This year I am working with multiple teachers on the Gattegno method in classrooms. The conversation we often have is around what to do next after each exploration with the rods in the classroom.

We have read and understood passages from Goutard’s Mathematics and Children. And, also referred to the article from Caroline Ainsworth on her research on work with Cuisenaire. To try to distil this into some sort of progression, we took the phases of working with the rods suggested by Goutard, and also referenced by Ainsworth, and then noted what we thought they looked like in terms of what children needed to understand and know.

This is our current draft. It’s a live document at this moment and perhaps should remain a live/draft in the longer term. It has worked for us when making choices and listening to proposals from children about what next we can do as a class.

So for example, one class has had plenty of play with the rods and has discovered a lot of understanding from the empirical phase. However, my colleague and I wanted draw attention to fact that all rods were equivalent to combinations of other rods. Hence, our proposal last week was to make walls with the following rules for lines in the wall:

  1. Each line needs to be horizontal
  2. Lines should be unique (no repeats)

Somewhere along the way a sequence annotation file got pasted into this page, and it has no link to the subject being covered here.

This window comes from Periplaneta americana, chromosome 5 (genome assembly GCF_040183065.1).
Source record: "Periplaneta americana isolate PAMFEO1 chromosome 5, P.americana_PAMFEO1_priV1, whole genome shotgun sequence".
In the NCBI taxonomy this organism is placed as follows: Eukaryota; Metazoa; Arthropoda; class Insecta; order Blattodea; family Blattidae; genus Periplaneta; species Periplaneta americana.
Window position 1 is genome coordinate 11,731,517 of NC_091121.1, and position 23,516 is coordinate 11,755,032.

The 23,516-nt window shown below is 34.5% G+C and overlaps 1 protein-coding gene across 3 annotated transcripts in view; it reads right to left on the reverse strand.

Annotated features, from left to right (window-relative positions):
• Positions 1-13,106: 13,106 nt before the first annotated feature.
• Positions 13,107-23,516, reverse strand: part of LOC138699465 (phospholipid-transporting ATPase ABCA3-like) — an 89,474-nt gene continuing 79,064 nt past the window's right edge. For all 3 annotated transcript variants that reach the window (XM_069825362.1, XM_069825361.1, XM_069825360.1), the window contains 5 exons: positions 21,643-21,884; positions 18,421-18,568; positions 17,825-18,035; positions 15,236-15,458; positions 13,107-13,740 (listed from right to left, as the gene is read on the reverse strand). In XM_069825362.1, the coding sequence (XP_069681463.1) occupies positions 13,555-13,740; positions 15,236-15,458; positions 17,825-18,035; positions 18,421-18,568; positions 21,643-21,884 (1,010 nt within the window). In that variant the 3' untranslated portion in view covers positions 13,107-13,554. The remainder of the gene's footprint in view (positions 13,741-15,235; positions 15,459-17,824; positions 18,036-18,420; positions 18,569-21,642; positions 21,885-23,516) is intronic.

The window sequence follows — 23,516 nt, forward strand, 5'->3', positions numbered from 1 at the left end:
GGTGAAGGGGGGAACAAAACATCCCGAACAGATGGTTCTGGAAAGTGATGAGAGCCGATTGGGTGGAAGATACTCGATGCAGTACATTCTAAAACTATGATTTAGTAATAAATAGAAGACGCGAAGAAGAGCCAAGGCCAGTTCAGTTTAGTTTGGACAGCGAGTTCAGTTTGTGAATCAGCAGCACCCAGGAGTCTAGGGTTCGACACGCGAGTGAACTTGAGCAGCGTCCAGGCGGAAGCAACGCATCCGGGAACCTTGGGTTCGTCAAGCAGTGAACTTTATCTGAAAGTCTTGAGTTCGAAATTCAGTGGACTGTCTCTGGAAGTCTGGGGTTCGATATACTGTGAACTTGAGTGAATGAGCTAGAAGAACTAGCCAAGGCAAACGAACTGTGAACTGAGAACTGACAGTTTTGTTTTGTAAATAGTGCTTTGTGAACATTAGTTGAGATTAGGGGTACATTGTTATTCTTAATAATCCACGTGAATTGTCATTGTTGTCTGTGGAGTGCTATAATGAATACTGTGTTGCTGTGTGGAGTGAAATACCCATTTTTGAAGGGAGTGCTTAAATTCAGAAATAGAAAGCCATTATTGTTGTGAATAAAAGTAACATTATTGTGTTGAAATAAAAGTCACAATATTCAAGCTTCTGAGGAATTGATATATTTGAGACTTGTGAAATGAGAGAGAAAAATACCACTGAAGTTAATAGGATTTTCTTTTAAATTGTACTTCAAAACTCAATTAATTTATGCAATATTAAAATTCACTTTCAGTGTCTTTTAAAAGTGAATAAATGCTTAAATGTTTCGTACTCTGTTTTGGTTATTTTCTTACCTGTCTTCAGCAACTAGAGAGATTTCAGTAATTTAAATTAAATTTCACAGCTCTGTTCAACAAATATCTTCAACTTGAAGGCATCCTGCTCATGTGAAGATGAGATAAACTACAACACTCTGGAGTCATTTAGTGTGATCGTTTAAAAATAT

3. All gaps should be filled to the exact size of the walls

This generated walls with every combination of rods for the size of the longest rod. After some lessons on this, we moved forward to explore how a rule might change the walls and activity. We added an extra rule: there should be exactly 2 rods in each line.

My colleague and I noticed that the lines were being organised in pairs of opposite combinations. For example, in the yellow wall, we would see red green and then green red on the next line.

This morning we started our lesson by talking about organising. Children felt it was good to be organised(!) and we noted some examples from home and the classroom:

  • organising the pencils by colour
  • organising our clothes to be ready
  • organising the rods by colour
  • organising the rods by length

One thing my colleague and I were keen on were to see if we could work with the children to notice that walls could be organised by length. We used the same rule as in the previous lesson, having exactly 2 rods in each line. After some exploration and then spotting how we were organising our lines we decided we needed to suggest that children build walls which organised the rods by length. As a pedagogic choice, we felt it was right to offer the proposal since it was not going to come from the children at that moment.

Feeling that this is the right thing to do is often difficult. Especially when working as a teacher and knowing that the philosophical persuasion of the schools is that of being led by children’s proposals. I’m still unsure that it was the right decision! Should we have been patient and waited for the children? One thing I share with staff at my school is an excerpt from Alan Wigley’s 1992 ATM article on teaching models.

Reading this gets me back to a point of trying to enjoy the tension of pedagogic choices in a moment.

With the above document to help us stay on track, we feel good too, knowing that the progression is there.